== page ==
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by Emily Rapp
Bloomsbury USA, 2007
Review by Christian Perring on Sep 30th 2008

Poster Child

Emily Rapp was born in 1974 with a rare condition that meant that her left leg would never grow in proportion with her right.  Her doctors advised her parents to amputate the leg above the knee, and this operation was done when Emily was four years old.  She got used to body casts, but she never liked them.  She started wearing artificial legs, and so she started becoming familiar and strangely intimate with the people who made those legs, since they had to fit those legs to cause as little discomfort as possible.  The legs also had to fit the lifestyle that Emily and her parents saw for her, matching the level of activity she wanted.  Rapp relies so heavily on her leg, especially as she gets older and lives an independent life, that her relationship with her prosthetist is one of the most important in her life.  It's an aspect of living with disability that rarely gets discussed, and such details make Rapp's memoir compelling reading. 

One of the other aspects of the memoir that lingers in the memory is the contrast between the attitude of Rapp's parents and those of other family members and people in their wider circle.  While her parents saw her disability as a problem to be overcome, others saw it as a curse, or a condemnation by God.  Her mother especially was very sensitive to pitying or patronizing attitudes from others, and hated to be told how sorry they were for her misfortune.  Rapp found camaraderie with the war veterans who she met when she was going to have her prosthetic leg fitted or adjusted, and often enjoyed her ability to talk frankly about missing a limb and the experience of using an artificial limb.  Later in life she was pleased to make friends with other people with similar experiences to her, especially other women from whose experience she could learn.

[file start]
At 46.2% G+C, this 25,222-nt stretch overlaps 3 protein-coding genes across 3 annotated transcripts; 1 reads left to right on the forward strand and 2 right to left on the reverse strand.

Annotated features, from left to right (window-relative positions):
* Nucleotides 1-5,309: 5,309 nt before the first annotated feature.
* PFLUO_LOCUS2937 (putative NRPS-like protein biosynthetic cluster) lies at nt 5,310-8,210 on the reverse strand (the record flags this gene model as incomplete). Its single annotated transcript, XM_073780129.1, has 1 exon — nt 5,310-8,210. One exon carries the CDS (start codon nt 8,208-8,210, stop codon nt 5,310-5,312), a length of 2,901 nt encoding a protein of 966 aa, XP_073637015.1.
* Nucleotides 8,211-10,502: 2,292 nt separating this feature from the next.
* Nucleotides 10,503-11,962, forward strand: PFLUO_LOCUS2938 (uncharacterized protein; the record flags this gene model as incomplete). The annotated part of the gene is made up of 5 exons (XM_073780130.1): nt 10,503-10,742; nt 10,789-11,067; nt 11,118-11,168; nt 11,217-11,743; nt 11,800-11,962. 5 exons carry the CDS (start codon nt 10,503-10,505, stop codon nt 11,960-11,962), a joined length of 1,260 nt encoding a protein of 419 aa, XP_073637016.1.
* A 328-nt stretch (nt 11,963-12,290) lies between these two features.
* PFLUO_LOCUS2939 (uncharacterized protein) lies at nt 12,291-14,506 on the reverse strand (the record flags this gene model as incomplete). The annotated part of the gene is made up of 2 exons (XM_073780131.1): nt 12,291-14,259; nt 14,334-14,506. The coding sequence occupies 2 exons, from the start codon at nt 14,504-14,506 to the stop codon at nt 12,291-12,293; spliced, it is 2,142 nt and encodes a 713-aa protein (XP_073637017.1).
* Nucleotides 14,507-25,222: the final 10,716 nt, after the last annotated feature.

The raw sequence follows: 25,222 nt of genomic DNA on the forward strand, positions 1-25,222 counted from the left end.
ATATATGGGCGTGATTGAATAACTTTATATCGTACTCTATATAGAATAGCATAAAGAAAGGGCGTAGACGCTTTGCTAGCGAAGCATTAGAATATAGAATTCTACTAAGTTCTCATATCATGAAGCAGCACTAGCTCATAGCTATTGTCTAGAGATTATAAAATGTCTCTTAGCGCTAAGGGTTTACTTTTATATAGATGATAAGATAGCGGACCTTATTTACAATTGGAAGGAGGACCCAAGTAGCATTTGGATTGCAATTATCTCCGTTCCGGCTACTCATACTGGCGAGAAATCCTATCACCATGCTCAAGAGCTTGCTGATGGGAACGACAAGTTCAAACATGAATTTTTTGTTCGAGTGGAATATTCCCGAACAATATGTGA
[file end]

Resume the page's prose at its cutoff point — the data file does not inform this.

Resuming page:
As a student, Rapp started to think about her disability more, and became interested in the relationship between theology and disability, writing a thesis on the role of disability in the Christian Bible.  She was an extremely successful student, and won a Fulbright scholarship.  She continued her academic career working in creative writing at several universities.  Her memoir is well-written, providing insight into her experience that one wouldn't get just from the major facts of her life.  She story shows how her identity and her feelings regarding her disability and her body gradually changed as she got older and became more independent.  This memoir will be especially interesting not only to people with disabilities, but also to those pursuing disability studies. 

© 2008 Christian Perring

Christian Perring, Associate Professor of Philosophy, Dowling College, New York.

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